Rob Tripp reportsin Saturday's Whig on the seemingly disjointed priorites of the current council's spending on recreation, namely all on new rinks, including most of it one one rink mostly for the benefit of the Springer family, and nearly nothing elsewhere.
If the city proceeds with the entertainment centre and the multiplex, it will be the biggest recreational system upgrade in the region in decades, at a time when the city lacks a critical guiding document, a culture and recreation master plan, to inform the decision making.Not to mention that the Downtown Action Plan, still warm since it was approved in principle by City Council in September 2004, doesn't even mention an LEVC.
Read the whole thing.
What's also notable is a common thread in all this. Trivia: who's the city politician who's spent years overseeing the steering of Kingston's decrepit arenas with no improvement whatsoever in their state, who also sat on the Mayor's Task Force on the LVEC with it's disastrous outcome, who was the lone vote opposing the relocation of the LVEC off the waterfront to the North Block, and who has has actively opposed the inclusion of a swimming pool in the proposed multiplex at every turn?
Answer: Pittsburgh district councillor Leonore Foster.
The organization that runs the Corel Centre in Ottawa also wants to manage the proposed $37-million civic arena and entertainment centre proposed for downtown Kingston.Comparisons between Kingston's proposed LVEC and the Bell Sensplexseem, at first glance, ridiculous. See the Sensplex facility features, for example.
It's pretty clear where this is going: if the LVEC is built as conceived, the Memorial Centre will be disused, and it will continue to decompose, except at a faster rate than our current arenas (if you can imagine that) until someday it'll be razed. The LVEC, meanwhile, will deliver approximately what all other LVECs deliver, namely no net benefits whatsoever, and a big hole where taxpayer cash gets swallowed on an annual basis.
We note the following three LVEC-related tenders on the city website.
Robert Harlow has sent this letter to The Whig about yesterday's dumb editorial.
To state that the reason City Council decided to shift the site for a proposed LVEC from Anglin Bay to the North Block was that "a loud and vocal minority of opponents, mainly the NIMBY crowd and the waterfront conservationists, who combined to shoot down" the original site, implies that the Councillors are a pack of easily-frightened ninnies.Clearly opposition to Anglin Bay had nothing to do with NIMBY. The whig's roll of letters to the editor shows that, city-wide, people were opposed to Anglin Bay in a ratio of about 3:1, and possibly much higher since a significant proportion of Whig letters from Anglin Bay LVEC supporters came from the BIA, KEDCO, and the Chamber as part of an overt push to manufacture the pretense of public support (see also here).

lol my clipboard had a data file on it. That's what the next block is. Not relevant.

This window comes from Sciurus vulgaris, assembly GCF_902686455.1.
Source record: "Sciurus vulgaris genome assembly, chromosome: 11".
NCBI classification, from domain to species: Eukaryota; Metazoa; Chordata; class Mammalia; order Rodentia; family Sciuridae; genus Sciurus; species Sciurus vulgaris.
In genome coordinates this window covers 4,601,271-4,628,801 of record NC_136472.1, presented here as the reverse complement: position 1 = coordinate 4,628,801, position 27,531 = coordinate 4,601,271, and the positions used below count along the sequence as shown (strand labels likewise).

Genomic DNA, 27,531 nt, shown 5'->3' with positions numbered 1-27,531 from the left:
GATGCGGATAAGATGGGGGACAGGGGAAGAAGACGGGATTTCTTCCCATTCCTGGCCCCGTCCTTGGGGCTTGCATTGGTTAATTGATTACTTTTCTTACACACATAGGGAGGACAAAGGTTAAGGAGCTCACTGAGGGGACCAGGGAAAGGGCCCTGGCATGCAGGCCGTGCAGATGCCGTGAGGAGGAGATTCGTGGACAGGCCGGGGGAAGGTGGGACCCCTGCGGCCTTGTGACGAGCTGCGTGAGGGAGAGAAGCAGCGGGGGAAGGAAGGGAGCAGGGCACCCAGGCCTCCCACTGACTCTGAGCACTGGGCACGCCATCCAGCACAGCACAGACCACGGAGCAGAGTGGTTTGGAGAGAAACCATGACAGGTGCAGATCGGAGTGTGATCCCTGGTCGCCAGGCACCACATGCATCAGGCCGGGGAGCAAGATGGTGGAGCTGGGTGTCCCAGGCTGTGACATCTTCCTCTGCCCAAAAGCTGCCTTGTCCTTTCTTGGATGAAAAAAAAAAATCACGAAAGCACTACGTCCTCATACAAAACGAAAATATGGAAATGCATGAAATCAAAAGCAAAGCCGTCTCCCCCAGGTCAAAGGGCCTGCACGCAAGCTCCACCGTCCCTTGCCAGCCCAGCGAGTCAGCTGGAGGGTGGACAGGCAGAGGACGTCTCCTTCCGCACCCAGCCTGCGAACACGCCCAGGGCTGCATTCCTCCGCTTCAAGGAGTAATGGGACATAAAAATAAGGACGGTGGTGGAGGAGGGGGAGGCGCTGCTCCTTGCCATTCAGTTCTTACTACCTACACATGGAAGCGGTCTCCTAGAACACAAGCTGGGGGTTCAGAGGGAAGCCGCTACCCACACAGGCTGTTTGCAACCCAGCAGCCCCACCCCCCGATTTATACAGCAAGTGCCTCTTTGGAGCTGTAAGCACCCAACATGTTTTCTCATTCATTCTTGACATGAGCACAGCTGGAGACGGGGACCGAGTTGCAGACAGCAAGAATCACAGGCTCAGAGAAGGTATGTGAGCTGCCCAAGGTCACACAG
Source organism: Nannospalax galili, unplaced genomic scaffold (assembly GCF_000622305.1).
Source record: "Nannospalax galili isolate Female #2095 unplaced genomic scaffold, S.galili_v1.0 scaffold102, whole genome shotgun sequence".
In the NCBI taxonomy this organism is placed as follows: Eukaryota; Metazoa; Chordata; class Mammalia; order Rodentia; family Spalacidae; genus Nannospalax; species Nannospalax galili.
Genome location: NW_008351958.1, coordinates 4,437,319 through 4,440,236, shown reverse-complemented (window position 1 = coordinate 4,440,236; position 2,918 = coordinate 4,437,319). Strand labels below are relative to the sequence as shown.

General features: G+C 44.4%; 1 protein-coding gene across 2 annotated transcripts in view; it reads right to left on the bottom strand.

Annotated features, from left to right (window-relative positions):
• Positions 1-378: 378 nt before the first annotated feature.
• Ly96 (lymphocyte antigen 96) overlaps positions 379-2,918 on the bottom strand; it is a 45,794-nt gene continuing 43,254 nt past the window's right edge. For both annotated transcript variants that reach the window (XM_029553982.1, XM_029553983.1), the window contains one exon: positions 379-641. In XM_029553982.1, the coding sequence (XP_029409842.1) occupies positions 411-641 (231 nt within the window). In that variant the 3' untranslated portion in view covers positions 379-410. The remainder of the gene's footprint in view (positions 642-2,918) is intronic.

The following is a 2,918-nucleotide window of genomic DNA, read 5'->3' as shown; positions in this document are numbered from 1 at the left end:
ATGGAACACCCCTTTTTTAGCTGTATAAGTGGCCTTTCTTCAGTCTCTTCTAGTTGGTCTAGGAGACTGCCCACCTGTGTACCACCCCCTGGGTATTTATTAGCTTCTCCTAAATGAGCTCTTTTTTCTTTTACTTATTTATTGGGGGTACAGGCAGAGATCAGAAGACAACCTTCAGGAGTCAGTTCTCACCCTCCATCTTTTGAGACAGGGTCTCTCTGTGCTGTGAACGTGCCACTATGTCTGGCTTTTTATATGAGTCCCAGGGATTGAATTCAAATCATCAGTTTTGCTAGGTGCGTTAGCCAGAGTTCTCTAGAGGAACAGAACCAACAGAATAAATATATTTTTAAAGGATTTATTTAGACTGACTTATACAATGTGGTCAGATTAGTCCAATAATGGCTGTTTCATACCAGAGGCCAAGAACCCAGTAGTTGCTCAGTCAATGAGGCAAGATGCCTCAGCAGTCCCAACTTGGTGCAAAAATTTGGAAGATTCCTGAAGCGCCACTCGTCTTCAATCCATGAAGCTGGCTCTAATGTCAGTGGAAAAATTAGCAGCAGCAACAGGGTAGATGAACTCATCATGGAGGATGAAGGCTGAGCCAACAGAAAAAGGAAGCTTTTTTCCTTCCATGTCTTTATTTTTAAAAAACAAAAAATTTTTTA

A final point: the editorial's author alludes to a "vocal minority" in opposition to the Anglin Bay site. Over a period of about three weeks, a handful of volunteer opponents to that location for the LVEC obtained almost 4,000 signatures (currently 4,300) on a petition against the site, certainly one of the largest, if not the largest, petitions City Hall has ever received. The petition was typically snatched from their hands, in the signers' eagerness to affirm their endorsement of that opposition. Kingston taxpayers opposed to that location were neither "surprised", nor were they a "minority": they are a majority, and they are very angry, and they are looking forward to the next election.What people don't realize is how gratifying it is to circulate a petition that seemingly everyone is eager to sign. We wish LVEC supporters had tried to circulate an actual petition, which involves personal contact with people. We have no trouble imagining that this would not have been a gratifying experience for them.
KCAL collected 4,300 actual signatures in a very short time from all over the city. By contrast, the Friends Of The Entertainment Centre with the help of a fawning media (takes a while to load), collected online only 800 or so names and published this list that is padded with the names of several dozen minor children of some of the signees. This suggests a ratio of 5:1 opposed at least.
The Whig really needs to get a clue.
Note the really glib things Doug Ritchie allegedly says about traffic and parking, and the bit about the North Block being the BIA's preferred site all along.
We should keep the KCAL website online for the next 30 years, so that every Kingston resident and their children can read all about it. What say you now, Mr Ritchie?The accountability for the LVEC is just starting and it starts Doug Ritchie and the Kingston BIA.
Councillor Foster, who has been inept in all matters concerning Kingston arenas for many years now, clearly has no clue:
"I still feel the original site could have been a signature building in the the city, one of architectural significance," a disappointed Foster said.
"Perhaps in Kingston we do not set our sights high enough. "
She was the lone dissenting vote on another piece of business last night that pulled Anglin Bay off the table as a proposed site for the centre and directed city staff "to cease all work and negotiations related to the... site. "